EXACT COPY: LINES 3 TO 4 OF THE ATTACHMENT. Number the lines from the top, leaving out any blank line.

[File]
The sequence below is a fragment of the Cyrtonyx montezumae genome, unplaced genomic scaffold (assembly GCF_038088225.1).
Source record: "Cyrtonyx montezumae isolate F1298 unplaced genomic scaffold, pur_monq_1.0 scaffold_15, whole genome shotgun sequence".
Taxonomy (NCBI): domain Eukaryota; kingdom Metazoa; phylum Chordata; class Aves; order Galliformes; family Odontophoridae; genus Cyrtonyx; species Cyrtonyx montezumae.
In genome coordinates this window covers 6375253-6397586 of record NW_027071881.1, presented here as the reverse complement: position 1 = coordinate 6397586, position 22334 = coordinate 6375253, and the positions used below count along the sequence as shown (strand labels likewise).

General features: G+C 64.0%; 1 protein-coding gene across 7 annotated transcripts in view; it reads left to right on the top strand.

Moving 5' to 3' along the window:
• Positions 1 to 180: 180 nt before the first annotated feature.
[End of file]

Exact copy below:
Taxonomy (NCBI): domain Eukaryota; kingdom Metazoa; phylum Chordata; class Aves; order Galliformes; family Odontophoridae; genus Cyrtonyx; species Cyrtonyx montezumae.
In genome coordinates this window covers 6375253-6397586 of record NW_027071881.1, presented here as the reverse complement: position 1 = coordinate 6397586, position 22334 = coordinate 6375253, and the positions used below count along the sequence as shown (strand labels likewise).